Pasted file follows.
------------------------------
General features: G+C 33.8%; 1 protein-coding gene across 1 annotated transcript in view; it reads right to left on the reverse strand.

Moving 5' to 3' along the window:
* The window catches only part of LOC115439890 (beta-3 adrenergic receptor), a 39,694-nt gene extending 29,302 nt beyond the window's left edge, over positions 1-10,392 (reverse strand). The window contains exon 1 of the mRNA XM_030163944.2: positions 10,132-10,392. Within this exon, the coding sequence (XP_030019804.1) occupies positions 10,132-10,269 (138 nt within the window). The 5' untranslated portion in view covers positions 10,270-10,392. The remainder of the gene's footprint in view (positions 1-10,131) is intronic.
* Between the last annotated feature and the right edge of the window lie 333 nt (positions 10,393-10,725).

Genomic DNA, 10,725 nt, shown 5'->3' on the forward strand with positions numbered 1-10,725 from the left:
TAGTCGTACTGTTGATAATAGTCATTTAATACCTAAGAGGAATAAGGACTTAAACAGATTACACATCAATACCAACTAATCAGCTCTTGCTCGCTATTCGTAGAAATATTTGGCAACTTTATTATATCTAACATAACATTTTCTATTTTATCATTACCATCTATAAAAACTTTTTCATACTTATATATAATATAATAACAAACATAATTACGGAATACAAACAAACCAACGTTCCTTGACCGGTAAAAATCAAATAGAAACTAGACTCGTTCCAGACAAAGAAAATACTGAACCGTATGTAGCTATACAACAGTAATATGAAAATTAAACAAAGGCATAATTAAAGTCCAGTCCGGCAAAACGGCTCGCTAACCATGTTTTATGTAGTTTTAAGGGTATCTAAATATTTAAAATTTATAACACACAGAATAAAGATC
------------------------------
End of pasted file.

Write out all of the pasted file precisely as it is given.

General features: G+C 33.8%; 1 protein-coding gene across 1 annotated transcript in view; it reads right to left on the reverse strand.

Moving 5' to 3' along the window:
* The window catches only part of LOC115439890 (beta-3 adrenergic receptor), a 39,694-nt gene extending 29,302 nt beyond the window's left edge, over positions 1-10,392 (reverse strand). The window contains exon 1 of the mRNA XM_030163944.2: positions 10,132-10,392. Within this exon, the coding sequence (XP_030019804.1) occupies positions 10,132-10,269 (138 nt within the window). The 5' untranslated portion in view covers positions 10,270-10,392. The remainder of the gene's footprint in view (positions 1-10,131) is intronic.
* Between the last annotated feature and the right edge of the window lie 333 nt (positions 10,393-10,725).

Genomic DNA, 10,725 nt, shown 5'->3' on the forward strand with positions numbered 1-10,725 from the left:
TAGTCGTACTGTTGATAATAGTCATTTAATACCTAAGAGGAATAAGGACTTAAACAGATTACACATCAATACCAACTAATCAGCTCTTGCTCGCTATTCGTAGAAATATTTGGCAACTTTATTATATCTAACATAACATTTTCTATTTTATCATTACCATCTATAAAAACTTTTTCATACTTATATATAATATAATAACAAACATAATTACGGAATACAAACAAACCAACGTTCCTTGACCGGTAAAAATCAAATAGAAACTAGACTCGTTCCAGACAAAGAAAATACTGAACCGTATGTAGCTATACAACAGTAATATGAAAATTAAACAAAGGCATAATTAAAGTCCAGTCCGGCAAAACGGCTCGCTAACCATGTTTTATGTAGTTTTAAGGGTATCTAAATATTTAAAATTTATAACACACAGAATAAAGATC